‘Oh, the gorgeous blossom days’

A time for haymaking. Photo: The Bryce Collection
A time for haymaking. Photo: The Bryce Collection

Winnie Stevenson (Roslin Heritage Society) continues her series of articles exploring Roslin Glen’s flora and fauna 100 years ago.

“Children of the flaring hours,
Buttercups that will be seen
Whether we will or no.”

The buttercups, like the daisies and the poor, we seem to have always with us as they enjoy a long reign during the summer months, appearing as early as April or May and flowering on till October.

It is in June, however, that they are to be found at their best; it is then, as Lowell puts it, that “the buttercup catches the sun in its chalice.”

There are three common species to be found in the woods, meadows and even hedgerows. The bulbous buttercup or crowfoot is the most showy of all and may be readily distinguished by its turned down sepals. It is found in bloom earlier than the others by reason of its swollen root stocks, which, of course, means a stored up food supply.

This root stock is known in some parts as St Anthony’s turnip, but as it is bitter and poisonous we hope he was not called upon to eat it. The name crowfoot is given because of the supposed resemblance of the foliage to the foot of a bird but other local names “frog’s foot” and “gold cup” are equally applicable.

The creeping buttercup is also fairly common by the side of the footpaths and takes its name on account of the long creeping stems it sends out from near the base of the main stem.

By means of these, it propagates itself as the runners develop the plants of the succeeding season by taking root wherever a node touches the ground.

The meadow buttercup, also to be found in open places of the wood, is taller than either of these, and is readily distinguished by its lightness and delicacy compared with its neighbours. As the name implies, its natural habitat is the meadows where it attains a height of two or three feet. Its appearance is anything but welcome by the farmer, however bright it may make his field, as cattle will avoid it on account of its acridity, or eat it at the expense of blistered mouths.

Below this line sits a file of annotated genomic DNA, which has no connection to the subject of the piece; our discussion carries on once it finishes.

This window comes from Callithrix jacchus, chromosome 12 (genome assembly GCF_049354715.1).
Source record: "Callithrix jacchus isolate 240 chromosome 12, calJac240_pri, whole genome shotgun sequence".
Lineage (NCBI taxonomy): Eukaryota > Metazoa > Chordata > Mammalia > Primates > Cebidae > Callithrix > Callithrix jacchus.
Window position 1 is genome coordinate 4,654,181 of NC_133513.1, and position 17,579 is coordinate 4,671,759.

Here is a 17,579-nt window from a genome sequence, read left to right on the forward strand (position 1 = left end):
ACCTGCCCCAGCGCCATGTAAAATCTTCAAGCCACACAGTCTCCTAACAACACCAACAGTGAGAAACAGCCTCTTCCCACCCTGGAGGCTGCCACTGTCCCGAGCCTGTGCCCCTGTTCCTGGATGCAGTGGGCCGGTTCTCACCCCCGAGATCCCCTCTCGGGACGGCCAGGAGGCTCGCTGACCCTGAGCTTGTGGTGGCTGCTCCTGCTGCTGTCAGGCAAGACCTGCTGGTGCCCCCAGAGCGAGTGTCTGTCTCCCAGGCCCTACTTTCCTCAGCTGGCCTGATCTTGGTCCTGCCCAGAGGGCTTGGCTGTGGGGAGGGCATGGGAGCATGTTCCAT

When dried it loses its pungency but it is hard and is not nourishing. All the stems are covered with tiny hairs to prevent insects such as ants from creeping up to the blossom and stealing the honey.

Gay calls it the “butter-flower” in his description of the funeral of a young maid.

“Upon her grave the rosemary they threw,

The daisy, butter flower, and endive blue.”

The botanical name of the family “ranunculus,” is supposed to be derived from the Latin “rana,” a frog, and this association of ideas may come from the plant’s preference for low-lying damp grounds, the natural haunt of the amphibians.

“Go abroad

Upon the paths of nature and when all

Its voices whisper and its silent things

Are breathing the deep beauty of the world.”

Another common little wood flower at this season is the Yellow Bedstraw or Lady’s Bedstraw, in honour of the Virgin Mary.

Its stems attain a length of from six inches to a foot according to its situation and may be found healthy and erect or lying along the ground as if enfeebled by the weight of blossom.

The leaves are arranged on the stem in whorls and are of a dark green shade, bright and glossy and spread out sharply, in numbers varying from six to eight in the whorl.

The flowers, though very small, are so numerous in the aggregate that the plants are bright and showy. Their odour is somewhat peculiar, to some people pleasant, to others probably the majority, somewhat nauseating.

The name “bed-straw” is really “bed-strew” and is named after the Virgin because it is said to have been one of the plants used to form a soft bed in the manger at Bethlehem.

The juice of bedstraw used to be commonly utilised to curdle milk as we now use rennet, and from this practice the family takes the name of Gallium from the Greek “gala” milk.

It was also used in early times as a dye in many parts of Scotland and it is said to have the somewhat curious power of colouring the bones of animals which feed upon it.

An old botany writer says of it, “An ingenious gentleman, conversant in dyeing, assured me that it was a plant highly deserving of culture as an article in that business: for that the roots, though not so large as those of madder, produced a brighter colour.”

The flowers, infused like tea and then cooled, is said to have been used as a cooling beverage on summer. If boiled in olive oil it is claimed for them that they are an excellent remedy for burns and scalds and equally good for bathing hot of tired feet and removing stiffness from tired muscles.

•This is the eleventh in a series of articles about Roslin Glen, sourced by Winnie Stevenson (Roslin Heritage Society), which appeared in the Midlothian Journal in 1914.